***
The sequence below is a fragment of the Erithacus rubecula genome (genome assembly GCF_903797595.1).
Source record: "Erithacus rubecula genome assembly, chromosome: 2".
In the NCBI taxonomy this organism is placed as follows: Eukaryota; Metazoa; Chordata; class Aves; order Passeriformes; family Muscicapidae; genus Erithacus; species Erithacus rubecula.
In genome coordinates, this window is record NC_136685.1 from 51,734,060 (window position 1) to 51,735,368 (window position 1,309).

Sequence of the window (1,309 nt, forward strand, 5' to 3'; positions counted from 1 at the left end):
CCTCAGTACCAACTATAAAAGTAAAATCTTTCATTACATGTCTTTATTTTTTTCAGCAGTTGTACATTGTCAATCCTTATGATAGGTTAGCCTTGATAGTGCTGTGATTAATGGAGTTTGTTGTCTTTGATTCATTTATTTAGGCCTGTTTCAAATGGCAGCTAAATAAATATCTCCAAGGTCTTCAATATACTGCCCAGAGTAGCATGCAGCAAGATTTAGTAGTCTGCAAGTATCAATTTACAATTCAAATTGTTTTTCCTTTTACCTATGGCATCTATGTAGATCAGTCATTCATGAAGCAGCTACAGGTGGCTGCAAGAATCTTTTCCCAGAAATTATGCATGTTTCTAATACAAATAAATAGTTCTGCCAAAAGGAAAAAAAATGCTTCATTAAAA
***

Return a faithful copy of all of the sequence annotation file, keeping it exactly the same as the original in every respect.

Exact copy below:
The sequence below is a fragment of the Erithacus rubecula genome (genome assembly GCF_903797595.1).
Source record: "Erithacus rubecula genome assembly, chromosome: 2".
In the NCBI taxonomy this organism is placed as follows: Eukaryota; Metazoa; Chordata; class Aves; order Passeriformes; family Muscicapidae; genus Erithacus; species Erithacus rubecula.
In genome coordinates, this window is record NC_136685.1 from 51,734,060 (window position 1) to 51,735,368 (window position 1,309).

Sequence of the window (1,309 nt, forward strand, 5' to 3'; positions counted from 1 at the left end):
CCTCAGTACCAACTATAAAAGTAAAATCTTTCATTACATGTCTTTATTTTTTTCAGCAGTTGTACATTGTCAATCCTTATGATAGGTTAGCCTTGATAGTGCTGTGATTAATGGAGTTTGTTGTCTTTGATTCATTTATTTAGGCCTGTTTCAAATGGCAGCTAAATAAATATCTCCAAGGTCTTCAATATACTGCCCAGAGTAGCATGCAGCAAGATTTAGTAGTCTGCAAGTATCAATTTACAATTCAAATTGTTTTTCCTTTTACCTATGGCATCTATGTAGATCAGTCATTCATGAAGCAGCTACAGGTGGCTGCAAGAATCTTTTCCCAGAAATTATGCATGTTTCTAATACAAATAAATAGTTCTGCCAAAAGGAAAAAAAATGCTTCATTAAAA